When the pair first meets, Simon has come home from a rough day behind the truck. The garbage he encountered included a man and woman copulating virtually on the street itself. Simon can't take his painfully intense gaze off the fun-lovers, and has to run for his life when they see him and take offense. Once home, he finds his medication-addled mother (Maria Porter) nodding in approval at the sexual grunts coming from the bedroom of his sister Fay (Parker Posey). "She's got an ex-con in there she brought home from the bar," says Mom. "Good for her," she continues. "You gotta get it while you can."
But Simon's not getting anything but disgusted. And in what has the feel of an odd private ritual, he goes outside to lie down in the middle of the street and put his ear to the pavement. There, he rather mystically detects (or perhaps conjures) the swaggering Henry Fool.
The day after his arrival, Fool pauses en route to Fay's bedroom, where she awaits him, to first ogle spaced-out Mom, and then mount her, causing quite a commotion.
No, Henry's immediate purpose is to stir up the painfully repressed Simon, and help him find his voice. Henry is a writer -- the crimes and misdemeanors of his past are only chapters in the unedited novel that is his life -- a sort of low-rent Henry Miller who bestows a blank notebook and stubby pencil on Simon after the latter disappears into the chasm of a sentence he's trying to articulate. "Next time you can't say what you want," Henry advises, "just write it down, instead."
It's Hartley's rather enormous, but lightly handled, conceit that is what Simon sits down to write; it's he, and not Henry, who produces an earthshaking, cage-rattling text.
Hartley is more interested in the effects of Simon's work -- and Henry's, I suppose -- than with the words they actually produce. As those reactions are refracted through the gruesomely beautiful urban jungle that surrounds the characters, we get a wide-ranging tour of American society, Hartley-style, complete with a sad and ineffectual priest, a mute Vietnamese shopkeeper (who slips into song after reading a few of Simon's lines), sanctimonious politicians and their misguided blind followers, and working-class (even if nobody's working) American women for whom life seems to offer nothing but a quick lay, a closed fist and a lifetime supply of "medicine" (we don't get to read the poem or the prescription on Simon's mother's bottle).
But the film is most brilliant, most masterful, when it sticks close to the emotions of a large handful of characters, and surprises us over and over with even the meanest (in the sense of smallest) character's hidden depths. Mom, for example, is for most of the film a stereotypical, drug-addled, castrating nag, whom we hold largely responsible for Simon's early emotional constipation. But late in the film, we find her at the family piano, playing beautifully. Oh, we think, so she did have a life. But Hartley doesn't stop there. Simon walks in and compliments Mom on her "nice" playing, to which she replies, "It was nice, but not extraordinary," and bitterly closes the piano. Interestingly, Hartley implies that Simon's writing is bogus -- either that or the first publisher he goes to, a man of a certain integrity, is an idiot -- but Hartley doesn't seem to care. The film is about authenticity, but it's authentic humanity, rather than artistic vision, that he's after.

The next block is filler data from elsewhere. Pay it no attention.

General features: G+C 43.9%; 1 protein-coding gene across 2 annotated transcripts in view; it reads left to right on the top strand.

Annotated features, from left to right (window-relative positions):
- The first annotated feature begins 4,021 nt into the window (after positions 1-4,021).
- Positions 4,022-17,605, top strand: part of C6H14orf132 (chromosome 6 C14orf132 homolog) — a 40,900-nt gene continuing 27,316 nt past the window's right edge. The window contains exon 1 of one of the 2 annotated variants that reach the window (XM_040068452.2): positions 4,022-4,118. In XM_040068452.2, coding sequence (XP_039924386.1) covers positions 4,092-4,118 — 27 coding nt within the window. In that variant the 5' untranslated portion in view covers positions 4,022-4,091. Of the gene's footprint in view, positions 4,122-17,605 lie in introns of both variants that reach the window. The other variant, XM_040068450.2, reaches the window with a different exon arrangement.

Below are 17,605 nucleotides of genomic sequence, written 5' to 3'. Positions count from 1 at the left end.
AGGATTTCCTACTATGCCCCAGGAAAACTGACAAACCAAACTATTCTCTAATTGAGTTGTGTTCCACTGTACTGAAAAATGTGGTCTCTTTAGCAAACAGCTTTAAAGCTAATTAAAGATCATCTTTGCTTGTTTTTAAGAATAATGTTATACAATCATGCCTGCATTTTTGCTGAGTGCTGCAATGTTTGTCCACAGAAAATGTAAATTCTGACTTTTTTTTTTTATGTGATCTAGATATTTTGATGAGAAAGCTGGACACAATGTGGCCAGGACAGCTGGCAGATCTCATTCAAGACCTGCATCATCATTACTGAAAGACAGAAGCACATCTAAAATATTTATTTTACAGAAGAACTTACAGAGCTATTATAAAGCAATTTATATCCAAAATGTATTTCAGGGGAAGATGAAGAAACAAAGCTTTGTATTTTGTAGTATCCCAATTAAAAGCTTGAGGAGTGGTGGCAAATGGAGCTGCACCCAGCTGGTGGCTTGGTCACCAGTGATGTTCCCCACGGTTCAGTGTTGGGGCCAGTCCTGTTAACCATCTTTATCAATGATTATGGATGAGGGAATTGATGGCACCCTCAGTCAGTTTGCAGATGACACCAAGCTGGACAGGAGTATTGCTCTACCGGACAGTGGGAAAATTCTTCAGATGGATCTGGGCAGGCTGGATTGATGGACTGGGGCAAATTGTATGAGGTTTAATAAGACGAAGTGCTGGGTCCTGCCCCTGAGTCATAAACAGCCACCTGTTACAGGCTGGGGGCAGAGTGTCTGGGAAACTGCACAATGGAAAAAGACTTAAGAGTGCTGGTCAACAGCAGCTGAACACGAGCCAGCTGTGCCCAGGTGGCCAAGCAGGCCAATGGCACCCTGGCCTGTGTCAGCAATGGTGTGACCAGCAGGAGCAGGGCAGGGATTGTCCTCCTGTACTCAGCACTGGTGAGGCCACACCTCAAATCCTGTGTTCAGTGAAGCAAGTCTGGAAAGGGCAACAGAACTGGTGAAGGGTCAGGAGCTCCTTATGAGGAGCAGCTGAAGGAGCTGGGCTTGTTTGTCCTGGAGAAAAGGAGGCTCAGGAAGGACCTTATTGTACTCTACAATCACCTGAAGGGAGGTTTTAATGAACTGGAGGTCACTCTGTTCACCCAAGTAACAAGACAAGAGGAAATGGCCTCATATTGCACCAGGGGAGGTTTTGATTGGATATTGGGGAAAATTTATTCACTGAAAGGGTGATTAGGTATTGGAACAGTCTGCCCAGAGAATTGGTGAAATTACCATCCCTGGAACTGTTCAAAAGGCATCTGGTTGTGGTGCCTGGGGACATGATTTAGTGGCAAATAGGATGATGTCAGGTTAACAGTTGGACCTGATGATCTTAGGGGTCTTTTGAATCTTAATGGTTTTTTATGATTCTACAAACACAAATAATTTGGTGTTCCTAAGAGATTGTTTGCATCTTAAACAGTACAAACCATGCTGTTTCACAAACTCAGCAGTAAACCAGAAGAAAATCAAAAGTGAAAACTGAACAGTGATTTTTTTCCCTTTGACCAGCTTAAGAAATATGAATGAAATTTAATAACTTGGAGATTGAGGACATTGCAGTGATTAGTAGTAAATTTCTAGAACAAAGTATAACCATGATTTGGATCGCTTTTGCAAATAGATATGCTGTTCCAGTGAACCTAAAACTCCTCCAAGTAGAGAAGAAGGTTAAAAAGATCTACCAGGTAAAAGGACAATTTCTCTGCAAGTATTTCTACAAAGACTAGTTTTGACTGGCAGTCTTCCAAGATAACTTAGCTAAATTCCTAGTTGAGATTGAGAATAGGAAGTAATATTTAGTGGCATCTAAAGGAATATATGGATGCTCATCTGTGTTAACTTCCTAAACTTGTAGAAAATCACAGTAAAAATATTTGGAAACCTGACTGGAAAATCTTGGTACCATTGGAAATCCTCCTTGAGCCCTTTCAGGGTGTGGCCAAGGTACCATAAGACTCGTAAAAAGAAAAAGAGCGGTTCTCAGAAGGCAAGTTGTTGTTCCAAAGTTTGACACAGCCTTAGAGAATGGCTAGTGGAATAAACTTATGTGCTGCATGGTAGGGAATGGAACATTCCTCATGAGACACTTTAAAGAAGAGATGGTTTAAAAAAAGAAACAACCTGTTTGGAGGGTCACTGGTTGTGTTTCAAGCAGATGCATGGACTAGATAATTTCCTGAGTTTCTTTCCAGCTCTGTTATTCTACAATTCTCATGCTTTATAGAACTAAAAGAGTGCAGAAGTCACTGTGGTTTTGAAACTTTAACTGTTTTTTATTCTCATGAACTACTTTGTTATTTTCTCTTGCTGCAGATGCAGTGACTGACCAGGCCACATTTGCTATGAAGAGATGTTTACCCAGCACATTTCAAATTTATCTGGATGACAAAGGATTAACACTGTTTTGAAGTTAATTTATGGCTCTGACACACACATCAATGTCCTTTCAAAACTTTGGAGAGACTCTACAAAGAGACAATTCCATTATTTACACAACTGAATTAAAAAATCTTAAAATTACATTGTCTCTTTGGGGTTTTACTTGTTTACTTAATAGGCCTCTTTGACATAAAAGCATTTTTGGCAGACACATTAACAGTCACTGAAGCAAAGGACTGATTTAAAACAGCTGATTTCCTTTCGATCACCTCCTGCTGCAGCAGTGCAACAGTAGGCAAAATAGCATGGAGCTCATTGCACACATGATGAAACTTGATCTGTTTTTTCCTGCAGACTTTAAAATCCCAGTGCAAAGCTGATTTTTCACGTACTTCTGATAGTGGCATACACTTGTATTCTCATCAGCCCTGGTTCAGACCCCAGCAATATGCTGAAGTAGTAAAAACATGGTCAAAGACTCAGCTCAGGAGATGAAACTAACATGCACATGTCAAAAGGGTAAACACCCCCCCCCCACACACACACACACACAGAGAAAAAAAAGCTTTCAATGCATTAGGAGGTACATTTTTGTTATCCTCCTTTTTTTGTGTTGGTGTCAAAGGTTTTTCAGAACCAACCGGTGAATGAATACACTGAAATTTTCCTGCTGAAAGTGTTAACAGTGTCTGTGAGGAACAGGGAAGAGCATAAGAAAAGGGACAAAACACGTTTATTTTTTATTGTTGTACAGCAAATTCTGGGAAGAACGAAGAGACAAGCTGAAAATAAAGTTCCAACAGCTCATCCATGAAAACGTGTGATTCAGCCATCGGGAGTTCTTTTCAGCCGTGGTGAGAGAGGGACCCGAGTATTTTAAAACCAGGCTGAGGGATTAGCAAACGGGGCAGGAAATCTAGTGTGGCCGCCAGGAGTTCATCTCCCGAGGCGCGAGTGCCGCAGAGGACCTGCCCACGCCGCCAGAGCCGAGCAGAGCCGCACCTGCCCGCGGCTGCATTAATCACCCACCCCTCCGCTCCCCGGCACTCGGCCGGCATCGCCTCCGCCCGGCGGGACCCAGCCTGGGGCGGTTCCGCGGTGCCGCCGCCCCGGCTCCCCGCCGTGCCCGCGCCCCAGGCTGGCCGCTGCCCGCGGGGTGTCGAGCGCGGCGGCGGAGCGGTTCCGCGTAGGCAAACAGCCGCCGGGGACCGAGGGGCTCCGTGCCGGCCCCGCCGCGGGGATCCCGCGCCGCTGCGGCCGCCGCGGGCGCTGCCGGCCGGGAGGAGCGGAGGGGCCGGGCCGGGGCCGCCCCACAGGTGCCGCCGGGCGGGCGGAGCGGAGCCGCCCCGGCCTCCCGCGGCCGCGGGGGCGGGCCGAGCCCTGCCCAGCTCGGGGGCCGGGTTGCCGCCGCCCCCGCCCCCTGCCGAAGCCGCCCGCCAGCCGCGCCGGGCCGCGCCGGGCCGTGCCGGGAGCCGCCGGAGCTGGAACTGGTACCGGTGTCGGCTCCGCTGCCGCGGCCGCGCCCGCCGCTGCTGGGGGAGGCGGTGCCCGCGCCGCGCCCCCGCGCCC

Henry Fool won't be forgotten anytime soon, not for its string of perfect images -- the scalded Simon lying in the bathtub, with his mother pouring ice cubes over him; the hyper-close-up of Simon's stubby pencil, poised to write his first word; the sheer painterly beauty of many of the backgrounds -- nor for Hartley's combination of heart and cunning, in revealing character.
It's not a perfect film; he should have edited out one or two of the film's many strands, so that it didn't wind up feeling labored. Henry Fool himself, while a compelling figure, is not the Mephistopheles Hartley apparently had in mind (Ryan is too likable an actor). And Hartley's jokes about the heights Simon attains in the literary world are more odd than funny.
But still, he feels much closer to being that Lower Eastside Godard that his earliest films hinted at, one who, by the way, hasn't forgotten his blue-collar, Long Island roots. He feels like a contender, not a shadow-boxer.
Directed by Hal Hartley. With James Urbaniak, Thomas Jay Ryan and Maria Porter.